WRITE permission to make changes to the resources.
These halyard commands manage the
PROVIDER= # Your cloud provider hal config provider $PROVIDER account edit $ACCOUNT \ --add-read-permission role1 \ # Adds a READ permission --add-write-permission role2 \ # Adds a WRITE permission --remove-read-permission role3 \ # Removes a READ permission --remove-write-permission role4 # Removes a WRITE permission # Alternatively, you can overwrite the whole read or write list, comma delimited. hal config provider $PROVIDER account edit $ACCOUNT \ --read-permissions role1,role2,role3 \ --write-permissions role1,role2,role3
Before Spinnaker 1.14, there were two types of restrictions to an application
In the 1.14 release, a new permission type called
EXECUTE was added. For any new applications,
the permission required to trigger pipelines changes from groups with
READ access to those with
To maintain backward compatibility for existing applications, groups with
READ access will implicitly
EXECUTE access. There are two ways to change this behavior:
- Modify the application config in the UI to explicitly add
EXECUTEpermissions to a group for an application:
- Flip the default behavior across all applications to only grant
EXECUTEaccess by setting the following property in
Examples of required permissions
- To delete a load balancer in account Z, you need to have
WRITEpermission on the account.
- To update a pipeline in an app, you need
WRITEpermission on that app.
- Since version 1.14, you can run a pipeline with just the
- To successfully run a pipeline in app X that deploys to account Y, you need (at least)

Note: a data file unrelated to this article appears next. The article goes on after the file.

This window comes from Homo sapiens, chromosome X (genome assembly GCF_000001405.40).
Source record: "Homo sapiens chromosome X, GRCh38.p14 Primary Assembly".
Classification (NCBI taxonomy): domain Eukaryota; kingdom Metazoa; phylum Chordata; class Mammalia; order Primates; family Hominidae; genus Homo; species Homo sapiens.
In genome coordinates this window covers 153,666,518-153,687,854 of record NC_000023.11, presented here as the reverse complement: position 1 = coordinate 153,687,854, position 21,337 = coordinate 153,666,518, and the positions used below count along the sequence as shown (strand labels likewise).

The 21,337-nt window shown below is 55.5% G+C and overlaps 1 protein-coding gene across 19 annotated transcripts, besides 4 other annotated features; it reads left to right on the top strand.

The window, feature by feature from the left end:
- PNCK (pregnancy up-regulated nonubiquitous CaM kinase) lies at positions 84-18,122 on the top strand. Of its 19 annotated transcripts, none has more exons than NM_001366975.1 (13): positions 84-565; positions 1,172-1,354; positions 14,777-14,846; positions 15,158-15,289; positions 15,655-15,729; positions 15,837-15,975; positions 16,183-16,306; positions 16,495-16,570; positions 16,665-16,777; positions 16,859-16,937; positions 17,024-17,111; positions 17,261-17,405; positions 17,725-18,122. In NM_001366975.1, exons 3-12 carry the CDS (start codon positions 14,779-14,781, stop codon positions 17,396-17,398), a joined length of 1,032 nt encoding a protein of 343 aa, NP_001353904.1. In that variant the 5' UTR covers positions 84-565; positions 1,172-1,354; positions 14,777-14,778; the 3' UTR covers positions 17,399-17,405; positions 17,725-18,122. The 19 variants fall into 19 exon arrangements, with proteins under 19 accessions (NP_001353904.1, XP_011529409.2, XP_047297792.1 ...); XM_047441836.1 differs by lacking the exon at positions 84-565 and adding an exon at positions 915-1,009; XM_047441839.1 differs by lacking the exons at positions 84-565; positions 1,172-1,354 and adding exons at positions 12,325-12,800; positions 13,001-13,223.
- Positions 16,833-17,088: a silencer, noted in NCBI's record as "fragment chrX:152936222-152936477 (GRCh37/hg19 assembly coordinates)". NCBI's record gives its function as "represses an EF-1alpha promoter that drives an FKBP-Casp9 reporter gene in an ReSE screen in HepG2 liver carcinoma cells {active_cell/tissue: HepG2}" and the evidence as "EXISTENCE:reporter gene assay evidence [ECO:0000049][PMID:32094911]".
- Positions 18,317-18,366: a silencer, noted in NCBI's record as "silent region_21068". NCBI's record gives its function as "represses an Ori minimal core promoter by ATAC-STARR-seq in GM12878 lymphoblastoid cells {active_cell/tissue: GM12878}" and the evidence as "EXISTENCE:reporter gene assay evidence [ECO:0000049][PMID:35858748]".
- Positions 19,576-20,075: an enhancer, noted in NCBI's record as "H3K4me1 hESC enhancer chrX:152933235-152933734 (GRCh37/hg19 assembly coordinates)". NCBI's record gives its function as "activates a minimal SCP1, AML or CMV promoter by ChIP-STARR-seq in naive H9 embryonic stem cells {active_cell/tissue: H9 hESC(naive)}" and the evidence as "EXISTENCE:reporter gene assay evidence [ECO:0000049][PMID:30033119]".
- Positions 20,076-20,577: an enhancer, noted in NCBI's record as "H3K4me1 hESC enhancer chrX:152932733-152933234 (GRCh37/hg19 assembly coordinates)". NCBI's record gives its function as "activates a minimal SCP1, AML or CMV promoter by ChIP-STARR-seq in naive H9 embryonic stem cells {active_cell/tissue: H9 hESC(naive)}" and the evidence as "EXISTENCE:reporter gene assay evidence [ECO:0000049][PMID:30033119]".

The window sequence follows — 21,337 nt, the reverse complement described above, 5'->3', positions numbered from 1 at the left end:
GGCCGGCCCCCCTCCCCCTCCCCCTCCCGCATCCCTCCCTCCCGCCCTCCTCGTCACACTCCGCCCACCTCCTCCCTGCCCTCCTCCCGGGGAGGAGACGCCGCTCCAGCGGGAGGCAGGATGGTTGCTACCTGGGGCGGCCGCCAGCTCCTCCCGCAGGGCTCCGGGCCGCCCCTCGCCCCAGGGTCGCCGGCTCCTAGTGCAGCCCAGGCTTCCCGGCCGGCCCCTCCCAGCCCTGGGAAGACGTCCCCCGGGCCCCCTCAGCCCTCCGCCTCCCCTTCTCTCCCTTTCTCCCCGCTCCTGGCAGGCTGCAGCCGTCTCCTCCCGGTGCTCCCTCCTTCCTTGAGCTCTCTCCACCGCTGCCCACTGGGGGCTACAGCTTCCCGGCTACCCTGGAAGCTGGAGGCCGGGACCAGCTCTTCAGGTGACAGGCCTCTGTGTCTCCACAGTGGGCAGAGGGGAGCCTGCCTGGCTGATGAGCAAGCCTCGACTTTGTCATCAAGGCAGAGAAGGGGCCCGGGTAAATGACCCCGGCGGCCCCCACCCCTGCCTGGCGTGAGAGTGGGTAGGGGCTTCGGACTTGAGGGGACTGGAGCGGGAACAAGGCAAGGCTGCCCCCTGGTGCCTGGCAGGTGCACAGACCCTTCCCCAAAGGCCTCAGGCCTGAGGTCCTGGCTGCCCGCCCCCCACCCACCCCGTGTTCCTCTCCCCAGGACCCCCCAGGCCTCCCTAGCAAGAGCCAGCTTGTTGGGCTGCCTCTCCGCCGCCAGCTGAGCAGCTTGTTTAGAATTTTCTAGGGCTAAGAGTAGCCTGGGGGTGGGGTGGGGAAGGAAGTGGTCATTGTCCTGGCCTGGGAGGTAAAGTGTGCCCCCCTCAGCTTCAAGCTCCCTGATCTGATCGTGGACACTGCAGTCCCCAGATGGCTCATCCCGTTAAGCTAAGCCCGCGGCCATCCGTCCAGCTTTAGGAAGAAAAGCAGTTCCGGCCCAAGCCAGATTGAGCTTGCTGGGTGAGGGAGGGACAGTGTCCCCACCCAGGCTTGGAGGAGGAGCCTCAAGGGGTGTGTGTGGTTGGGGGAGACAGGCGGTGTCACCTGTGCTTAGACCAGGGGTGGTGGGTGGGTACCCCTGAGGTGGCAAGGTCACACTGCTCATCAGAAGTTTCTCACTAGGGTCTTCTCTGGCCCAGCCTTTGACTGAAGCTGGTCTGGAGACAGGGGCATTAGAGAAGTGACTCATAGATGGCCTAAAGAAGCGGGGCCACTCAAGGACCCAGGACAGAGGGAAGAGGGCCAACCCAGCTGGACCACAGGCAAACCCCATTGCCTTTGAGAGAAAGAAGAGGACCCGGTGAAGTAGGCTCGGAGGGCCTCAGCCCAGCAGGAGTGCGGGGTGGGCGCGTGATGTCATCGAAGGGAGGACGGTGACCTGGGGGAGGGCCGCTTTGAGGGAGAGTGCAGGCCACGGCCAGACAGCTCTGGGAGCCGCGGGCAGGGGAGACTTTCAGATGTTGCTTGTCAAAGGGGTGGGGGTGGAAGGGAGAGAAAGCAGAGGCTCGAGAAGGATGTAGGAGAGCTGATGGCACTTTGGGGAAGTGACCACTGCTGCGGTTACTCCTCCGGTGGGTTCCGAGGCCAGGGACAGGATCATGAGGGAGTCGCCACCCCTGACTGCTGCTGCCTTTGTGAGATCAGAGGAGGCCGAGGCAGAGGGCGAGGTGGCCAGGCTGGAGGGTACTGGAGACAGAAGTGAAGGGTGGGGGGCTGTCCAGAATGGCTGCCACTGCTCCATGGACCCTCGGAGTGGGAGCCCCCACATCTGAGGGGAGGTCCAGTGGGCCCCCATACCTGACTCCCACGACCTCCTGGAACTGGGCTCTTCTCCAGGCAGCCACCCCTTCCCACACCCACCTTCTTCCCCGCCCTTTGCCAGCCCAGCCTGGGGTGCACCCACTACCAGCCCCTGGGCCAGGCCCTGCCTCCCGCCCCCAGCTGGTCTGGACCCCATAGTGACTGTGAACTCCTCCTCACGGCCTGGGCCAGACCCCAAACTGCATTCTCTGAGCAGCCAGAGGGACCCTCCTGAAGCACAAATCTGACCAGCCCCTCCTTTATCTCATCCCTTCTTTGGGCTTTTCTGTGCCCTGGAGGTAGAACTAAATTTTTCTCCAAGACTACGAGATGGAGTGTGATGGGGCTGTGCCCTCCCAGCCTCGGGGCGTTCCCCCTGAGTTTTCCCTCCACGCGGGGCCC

EXECUTEon the app X and
WRITEon the account Y.
In Spinnaker there are a few ways you can associate a role with a user:
- With a file that contains user ↔ role (YAML parseable map with [user]: list of roles)
- Via GitHub teams: roles are the teams a user belongs to in a configured Org
- Via Google Groups: roles are mapped (see settings) from the Google directory
- Via LDAP: roles are searched in LDAP from the user
- Via SAML Groups (also covers OAuth ONLY with OIDC): The authentication method can also bring its own roles. In this case, roles are referred
in Fiat as
EXTERNAL. They can be used in addition to authorization roles.
In all these methods, users are referenced by a userId which is determined by the authentication method of your choice.
Effects of restrictions
Because of the new access restrictions,
https://localhost:9000/#/applications should no longer
list applications that have been restricted. Even navigating to the previously accessible page
should be denied:
Automated pipeline triggers
A popular feature in Spinnaker is the ability to run pipelines automatically based on a
triggering event, such as a
git push or a Jenkins build completing. When pipelines run against
accounts and applications that are protected, it is necessary to configure
them with enough permissions to access those protected resources. This can
be done in two ways: